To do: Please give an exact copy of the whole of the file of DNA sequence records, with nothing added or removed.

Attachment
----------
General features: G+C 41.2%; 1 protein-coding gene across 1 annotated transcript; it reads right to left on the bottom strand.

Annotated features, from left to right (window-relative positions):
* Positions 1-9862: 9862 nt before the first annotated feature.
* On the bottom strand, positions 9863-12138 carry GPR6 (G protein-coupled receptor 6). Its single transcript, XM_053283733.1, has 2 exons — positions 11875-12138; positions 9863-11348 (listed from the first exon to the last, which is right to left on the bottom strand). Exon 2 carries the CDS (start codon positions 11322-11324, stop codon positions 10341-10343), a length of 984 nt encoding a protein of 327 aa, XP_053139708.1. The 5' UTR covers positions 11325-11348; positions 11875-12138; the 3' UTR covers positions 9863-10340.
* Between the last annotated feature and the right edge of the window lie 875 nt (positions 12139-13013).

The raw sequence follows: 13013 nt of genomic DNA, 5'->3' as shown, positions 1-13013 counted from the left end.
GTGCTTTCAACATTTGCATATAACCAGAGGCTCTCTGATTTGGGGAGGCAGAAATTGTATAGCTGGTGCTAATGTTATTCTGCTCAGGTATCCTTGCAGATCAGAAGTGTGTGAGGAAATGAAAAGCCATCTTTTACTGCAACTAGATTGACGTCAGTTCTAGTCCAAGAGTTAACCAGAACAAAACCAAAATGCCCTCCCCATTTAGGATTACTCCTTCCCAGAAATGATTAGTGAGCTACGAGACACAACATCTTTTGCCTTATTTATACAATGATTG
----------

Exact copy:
General features: G+C 41.2%; 1 protein-coding gene across 1 annotated transcript; it reads right to left on the bottom strand.

Annotated features, from left to right (window-relative positions):
* Positions 1-9862: 9862 nt before the first annotated feature.
* On the bottom strand, positions 9863-12138 carry GPR6 (G protein-coupled receptor 6). Its single transcript, XM_053283733.1, has 2 exons — positions 11875-12138; positions 9863-11348 (listed from the first exon to the last, which is right to left on the bottom strand). Exon 2 carries the CDS (start codon positions 11322-11324, stop codon positions 10341-10343), a length of 984 nt encoding a protein of 327 aa, XP_053139708.1. The 5' UTR covers positions 11325-11348; positions 11875-12138; the 3' UTR covers positions 9863-10340.
* Between the last annotated feature and the right edge of the window lie 875 nt (positions 12139-13013).

The raw sequence follows: 13013 nt of genomic DNA, 5'->3' as shown, positions 1-13013 counted from the left end.
GTGCTTTCAACATTTGCATATAACCAGAGGCTCTCTGATTTGGGGAGGCAGAAATTGTATAGCTGGTGCTAATGTTATTCTGCTCAGGTATCCTTGCAGATCAGAAGTGTGTGAGGAAATGAAAAGCCATCTTTTACTGCAACTAGATTGACGTCAGTTCTAGTCCAAGAGTTAACCAGAACAAAACCAAAATGCCCTCCCCATTTAGGATTACTCCTTCCCAGAAATGATTAGTGAGCTACGAGACACAACATCTTTTGCCTTATTTATACAATGATTG